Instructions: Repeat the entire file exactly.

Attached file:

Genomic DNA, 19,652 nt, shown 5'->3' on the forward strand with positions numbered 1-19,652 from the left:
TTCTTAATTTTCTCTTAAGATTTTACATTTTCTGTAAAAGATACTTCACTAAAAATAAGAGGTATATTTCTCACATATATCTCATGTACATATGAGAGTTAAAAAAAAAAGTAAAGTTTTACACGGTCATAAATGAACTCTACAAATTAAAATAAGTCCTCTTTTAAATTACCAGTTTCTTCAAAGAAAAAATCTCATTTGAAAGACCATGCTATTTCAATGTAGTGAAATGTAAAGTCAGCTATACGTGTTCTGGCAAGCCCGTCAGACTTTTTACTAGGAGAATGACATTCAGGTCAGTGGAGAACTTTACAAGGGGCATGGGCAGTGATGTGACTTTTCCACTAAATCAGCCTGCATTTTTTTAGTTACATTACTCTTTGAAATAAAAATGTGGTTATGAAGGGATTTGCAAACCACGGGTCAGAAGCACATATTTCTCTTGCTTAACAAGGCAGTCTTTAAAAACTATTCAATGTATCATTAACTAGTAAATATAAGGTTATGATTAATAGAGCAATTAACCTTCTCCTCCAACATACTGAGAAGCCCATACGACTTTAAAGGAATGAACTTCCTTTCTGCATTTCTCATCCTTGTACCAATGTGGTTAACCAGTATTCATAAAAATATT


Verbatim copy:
Genomic DNA, 19,652 nt, shown 5'->3' on the forward strand with positions numbered 1-19,652 from the left:
TTCTTAATTTTCTCTTAAGATTTTACATTTTCTGTAAAAGATACTTCACTAAAAATAAGAGGTATATTTCTCACATATATCTCATGTACATATGAGAGTTAAAAAAAAAAGTAAAGTTTTACACGGTCATAAATGAACTCTACAAATTAAAATAAGTCCTCTTTTAAATTACCAGTTTCTTCAAAGAAAAAATCTCATTTGAAAGACCATGCTATTTCAATGTAGTGAAATGTAAAGTCAGCTATACGTGTTCTGGCAAGCCCGTCAGACTTTTTACTAGGAGAATGACATTCAGGTCAGTGGAGAACTTTACAAGGGGCATGGGCAGTGATGTGACTTTTCCACTAAATCAGCCTGCATTTTTTTAGTTACATTACTCTTTGAAATAAAAATGTGGTTATGAAGGGATTTGCAAACCACGGGTCAGAAGCACATATTTCTCTTGCTTAACAAGGCAGTCTTTAAAAACTATTCAATGTATCATTAACTAGTAAATATAAGGTTATGATTAATAGAGCAATTAACCTTCTCCTCCAACATACTGAGAAGCCCATACGACTTTAAAGGAATGAACTTCCTTTCTGCATTTCTCATCCTTGTACCAATGTGGTTAACCAGTATTCATAAAAATATT